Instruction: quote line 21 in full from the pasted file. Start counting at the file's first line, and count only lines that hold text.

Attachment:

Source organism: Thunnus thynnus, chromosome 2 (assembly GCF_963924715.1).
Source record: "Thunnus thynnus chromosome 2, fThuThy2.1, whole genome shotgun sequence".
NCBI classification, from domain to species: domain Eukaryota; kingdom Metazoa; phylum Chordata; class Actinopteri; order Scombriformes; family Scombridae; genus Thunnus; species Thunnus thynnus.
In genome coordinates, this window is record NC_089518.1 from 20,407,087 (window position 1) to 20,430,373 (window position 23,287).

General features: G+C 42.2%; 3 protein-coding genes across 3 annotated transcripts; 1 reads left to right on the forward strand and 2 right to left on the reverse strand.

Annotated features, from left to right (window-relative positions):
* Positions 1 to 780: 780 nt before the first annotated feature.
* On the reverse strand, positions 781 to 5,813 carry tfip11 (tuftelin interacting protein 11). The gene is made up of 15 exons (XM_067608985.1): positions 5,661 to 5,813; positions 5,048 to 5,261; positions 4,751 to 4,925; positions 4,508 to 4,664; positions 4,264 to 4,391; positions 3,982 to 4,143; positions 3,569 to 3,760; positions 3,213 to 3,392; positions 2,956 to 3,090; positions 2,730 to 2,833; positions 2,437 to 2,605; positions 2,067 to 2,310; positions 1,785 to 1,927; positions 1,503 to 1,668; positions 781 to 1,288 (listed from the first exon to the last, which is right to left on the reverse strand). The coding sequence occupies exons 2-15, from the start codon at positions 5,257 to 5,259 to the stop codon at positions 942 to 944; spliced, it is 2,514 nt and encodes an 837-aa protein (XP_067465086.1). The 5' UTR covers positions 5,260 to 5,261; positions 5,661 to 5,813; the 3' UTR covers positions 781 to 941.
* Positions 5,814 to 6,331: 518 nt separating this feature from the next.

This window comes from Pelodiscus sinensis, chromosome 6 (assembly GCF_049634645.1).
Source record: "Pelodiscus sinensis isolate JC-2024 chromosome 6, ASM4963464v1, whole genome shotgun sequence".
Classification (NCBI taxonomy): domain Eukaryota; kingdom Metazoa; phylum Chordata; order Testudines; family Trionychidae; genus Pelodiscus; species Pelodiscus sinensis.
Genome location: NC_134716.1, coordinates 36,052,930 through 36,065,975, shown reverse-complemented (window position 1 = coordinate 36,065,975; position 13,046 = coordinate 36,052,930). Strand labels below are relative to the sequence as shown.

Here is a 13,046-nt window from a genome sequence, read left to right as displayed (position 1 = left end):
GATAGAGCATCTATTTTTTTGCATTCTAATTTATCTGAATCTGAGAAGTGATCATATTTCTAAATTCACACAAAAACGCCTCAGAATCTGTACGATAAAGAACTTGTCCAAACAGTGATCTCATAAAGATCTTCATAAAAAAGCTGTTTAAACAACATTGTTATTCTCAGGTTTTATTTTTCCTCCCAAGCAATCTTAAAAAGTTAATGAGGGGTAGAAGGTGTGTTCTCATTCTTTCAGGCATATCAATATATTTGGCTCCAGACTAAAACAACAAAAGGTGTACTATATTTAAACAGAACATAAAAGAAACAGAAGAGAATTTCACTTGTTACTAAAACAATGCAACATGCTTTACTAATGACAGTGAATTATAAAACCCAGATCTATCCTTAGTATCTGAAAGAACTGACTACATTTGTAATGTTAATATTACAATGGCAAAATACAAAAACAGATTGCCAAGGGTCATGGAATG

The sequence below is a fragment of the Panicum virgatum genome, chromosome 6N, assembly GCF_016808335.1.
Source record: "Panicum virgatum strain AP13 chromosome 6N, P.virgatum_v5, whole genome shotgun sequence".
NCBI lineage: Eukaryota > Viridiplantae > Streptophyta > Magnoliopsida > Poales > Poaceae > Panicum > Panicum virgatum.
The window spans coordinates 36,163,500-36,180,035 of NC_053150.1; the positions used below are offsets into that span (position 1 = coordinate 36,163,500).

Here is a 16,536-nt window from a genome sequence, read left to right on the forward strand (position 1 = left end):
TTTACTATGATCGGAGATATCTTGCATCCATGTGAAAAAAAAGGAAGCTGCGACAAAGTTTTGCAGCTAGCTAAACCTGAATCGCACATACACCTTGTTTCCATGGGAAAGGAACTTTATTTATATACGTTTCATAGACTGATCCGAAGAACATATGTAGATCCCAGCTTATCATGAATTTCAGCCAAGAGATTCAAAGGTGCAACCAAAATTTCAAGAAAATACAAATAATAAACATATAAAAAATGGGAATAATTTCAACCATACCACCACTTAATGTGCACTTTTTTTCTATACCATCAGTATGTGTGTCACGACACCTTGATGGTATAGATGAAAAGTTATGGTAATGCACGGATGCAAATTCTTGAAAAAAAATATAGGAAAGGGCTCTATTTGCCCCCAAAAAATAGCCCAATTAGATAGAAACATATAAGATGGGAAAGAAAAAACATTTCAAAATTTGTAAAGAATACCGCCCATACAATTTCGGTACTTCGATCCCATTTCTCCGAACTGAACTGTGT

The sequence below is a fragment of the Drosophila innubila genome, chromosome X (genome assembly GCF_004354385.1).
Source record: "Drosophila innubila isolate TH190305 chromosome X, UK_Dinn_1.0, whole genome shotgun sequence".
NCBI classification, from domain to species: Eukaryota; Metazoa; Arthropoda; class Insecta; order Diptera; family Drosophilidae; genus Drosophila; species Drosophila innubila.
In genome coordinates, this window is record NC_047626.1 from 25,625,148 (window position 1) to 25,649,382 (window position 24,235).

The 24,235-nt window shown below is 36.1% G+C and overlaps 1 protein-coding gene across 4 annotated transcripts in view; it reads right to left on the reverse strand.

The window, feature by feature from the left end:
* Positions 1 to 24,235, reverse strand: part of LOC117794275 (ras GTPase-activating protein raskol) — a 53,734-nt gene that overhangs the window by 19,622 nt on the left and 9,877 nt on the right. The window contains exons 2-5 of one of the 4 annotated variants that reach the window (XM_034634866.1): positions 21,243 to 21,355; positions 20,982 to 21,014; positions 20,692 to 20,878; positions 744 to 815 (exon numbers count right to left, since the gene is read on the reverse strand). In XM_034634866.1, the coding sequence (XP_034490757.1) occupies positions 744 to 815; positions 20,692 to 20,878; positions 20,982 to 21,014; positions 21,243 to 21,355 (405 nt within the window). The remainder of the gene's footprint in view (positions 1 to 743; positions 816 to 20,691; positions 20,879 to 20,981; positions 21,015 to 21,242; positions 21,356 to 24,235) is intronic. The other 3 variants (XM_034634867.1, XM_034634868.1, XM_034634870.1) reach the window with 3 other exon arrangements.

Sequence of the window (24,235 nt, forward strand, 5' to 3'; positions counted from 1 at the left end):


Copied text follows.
TTTACTATGATCGGAGATATCTTGCATCCATGTGAAAAAAAAGGAAGCTGCGACAAAGTTTTGCAGCTAGCTAAACCTGAATCGCACATACACCTTGTTTCCATGGGAAAGGAACTTTATTTATATACGTTTCATAGACTGATCCGAAGAACATATGTAGATCCCAGCTTATCATGAATTTCAGCCAAGAGATTCAAAGGTGCAACCAAAATTTCAAGAAAATACAAATAATAAACATATAAAAAATGGGAATAATTTCAACCATACCACCACTTAATGTGCACTTTTTTTCTATACCATCAGTATGTGTGTCACGACACCTTGATGGTATAGATGAAAAGTTATGGTAATGCACGGATGCAAATTCTTGAAAAAAAATATAGGAAAGGGCTCTATTTGCCCCCAAAAAATAGCCCAATTAGATAGAAACATATAAGATGGGAAAGAAAAAACATTTCAAAATTTGTAAAGAATACCGCCCATACAATTTCGGTACTTCGATCCCATTTCTCCGAACTGAACTGTGT